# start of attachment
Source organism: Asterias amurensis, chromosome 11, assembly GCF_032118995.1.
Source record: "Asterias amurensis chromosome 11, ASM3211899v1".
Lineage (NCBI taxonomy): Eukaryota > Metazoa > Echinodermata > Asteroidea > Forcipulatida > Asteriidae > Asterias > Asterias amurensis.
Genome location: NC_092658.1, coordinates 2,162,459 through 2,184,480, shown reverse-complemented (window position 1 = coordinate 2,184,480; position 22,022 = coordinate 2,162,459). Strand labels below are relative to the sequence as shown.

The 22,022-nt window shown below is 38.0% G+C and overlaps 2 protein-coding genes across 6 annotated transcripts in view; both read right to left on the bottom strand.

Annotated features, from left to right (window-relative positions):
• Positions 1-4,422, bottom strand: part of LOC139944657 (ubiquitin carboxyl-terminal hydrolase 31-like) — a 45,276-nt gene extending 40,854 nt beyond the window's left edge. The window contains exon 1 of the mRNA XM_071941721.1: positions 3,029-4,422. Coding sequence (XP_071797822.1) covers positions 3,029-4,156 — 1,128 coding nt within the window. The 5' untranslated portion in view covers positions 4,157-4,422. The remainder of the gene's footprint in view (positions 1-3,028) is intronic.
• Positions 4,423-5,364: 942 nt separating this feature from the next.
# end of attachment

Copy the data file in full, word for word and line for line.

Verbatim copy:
Source organism: Asterias amurensis, chromosome 11, assembly GCF_032118995.1.
Source record: "Asterias amurensis chromosome 11, ASM3211899v1".
Lineage (NCBI taxonomy): Eukaryota > Metazoa > Echinodermata > Asteroidea > Forcipulatida > Asteriidae > Asterias > Asterias amurensis.
Genome location: NC_092658.1, coordinates 2,162,459 through 2,184,480, shown reverse-complemented (window position 1 = coordinate 2,184,480; position 22,022 = coordinate 2,162,459). Strand labels below are relative to the sequence as shown.

The 22,022-nt window shown below is 38.0% G+C and overlaps 2 protein-coding genes across 6 annotated transcripts in view; both read right to left on the bottom strand.

Annotated features, from left to right (window-relative positions):
• Positions 1-4,422, bottom strand: part of LOC139944657 (ubiquitin carboxyl-terminal hydrolase 31-like) — a 45,276-nt gene extending 40,854 nt beyond the window's left edge. The window contains exon 1 of the mRNA XM_071941721.1: positions 3,029-4,422. Coding sequence (XP_071797822.1) covers positions 3,029-4,156 — 1,128 coding nt within the window. The 5' untranslated portion in view covers positions 4,157-4,422. The remainder of the gene's footprint in view (positions 1-3,028) is intronic.
• Positions 4,423-5,364: 942 nt separating this feature from the next.